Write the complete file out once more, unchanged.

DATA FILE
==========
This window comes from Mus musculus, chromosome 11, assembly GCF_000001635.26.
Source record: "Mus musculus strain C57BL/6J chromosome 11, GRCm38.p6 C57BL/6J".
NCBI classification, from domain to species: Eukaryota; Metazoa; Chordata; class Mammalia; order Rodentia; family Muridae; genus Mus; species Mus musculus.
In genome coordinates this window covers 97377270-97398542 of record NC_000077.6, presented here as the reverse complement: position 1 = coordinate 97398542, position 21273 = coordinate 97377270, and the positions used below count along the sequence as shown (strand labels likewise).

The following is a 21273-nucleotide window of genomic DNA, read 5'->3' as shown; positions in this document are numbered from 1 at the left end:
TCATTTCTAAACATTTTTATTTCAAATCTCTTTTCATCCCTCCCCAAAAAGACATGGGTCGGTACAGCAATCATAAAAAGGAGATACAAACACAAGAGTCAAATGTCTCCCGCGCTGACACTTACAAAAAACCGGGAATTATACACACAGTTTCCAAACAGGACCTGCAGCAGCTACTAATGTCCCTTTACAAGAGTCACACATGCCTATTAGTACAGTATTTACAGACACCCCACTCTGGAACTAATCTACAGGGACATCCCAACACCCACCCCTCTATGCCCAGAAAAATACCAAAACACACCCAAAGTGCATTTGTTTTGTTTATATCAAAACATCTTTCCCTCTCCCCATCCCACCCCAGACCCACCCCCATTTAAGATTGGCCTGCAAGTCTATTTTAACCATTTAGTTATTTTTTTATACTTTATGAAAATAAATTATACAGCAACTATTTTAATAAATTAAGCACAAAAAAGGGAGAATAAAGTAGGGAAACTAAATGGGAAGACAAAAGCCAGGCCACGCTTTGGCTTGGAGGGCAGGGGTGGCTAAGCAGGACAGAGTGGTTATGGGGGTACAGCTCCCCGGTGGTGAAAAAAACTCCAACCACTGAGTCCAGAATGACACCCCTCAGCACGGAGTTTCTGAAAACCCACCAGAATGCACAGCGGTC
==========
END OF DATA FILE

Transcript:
This window comes from Mus musculus, chromosome 11, assembly GCF_000001635.26.
Source record: "Mus musculus strain C57BL/6J chromosome 11, GRCm38.p6 C57BL/6J".
NCBI classification, from domain to species: Eukaryota; Metazoa; Chordata; class Mammalia; order Rodentia; family Muridae; genus Mus; species Mus musculus.
In genome coordinates this window covers 97377270-97398542 of record NC_000077.6, presented here as the reverse complement: position 1 = coordinate 97398542, position 21273 = coordinate 97377270, and the positions used below count along the sequence as shown (strand labels likewise).

The following is a 21273-nucleotide window of genomic DNA, read 5'->3' as shown; positions in this document are numbered from 1 at the left end:
TCATTTCTAAACATTTTTATTTCAAATCTCTTTTCATCCCTCCCCAAAAAGACATGGGTCGGTACAGCAATCATAAAAAGGAGATACAAACACAAGAGTCAAATGTCTCCCGCGCTGACACTTACAAAAAACCGGGAATTATACACACAGTTTCCAAACAGGACCTGCAGCAGCTACTAATGTCCCTTTACAAGAGTCACACATGCCTATTAGTACAGTATTTACAGACACCCCACTCTGGAACTAATCTACAGGGACATCCCAACACCCACCCCTCTATGCCCAGAAAAATACCAAAACACACCCAAAGTGCATTTGTTTTGTTTATATCAAAACATCTTTCCCTCTCCCCATCCCACCCCAGACCCACCCCCATTTAAGATTGGCCTGCAAGTCTATTTTAACCATTTAGTTATTTTTTTATACTTTATGAAAATAAATTATACAGCAACTATTTTAATAAATTAAGCACAAAAAAGGGAGAATAAAGTAGGGAAACTAAATGGGAAGACAAAAGCCAGGCCACGCTTTGGCTTGGAGGGCAGGGGTGGCTAAGCAGGACAGAGTGGTTATGGGGGTACAGCTCCCCGGTGGTGAAAAAAACTCCAACCACTGAGTCCAGAATGACACCCCTCAGCACGGAGTTTCTGAAAACCCACCAGAATGCACAGCGGTC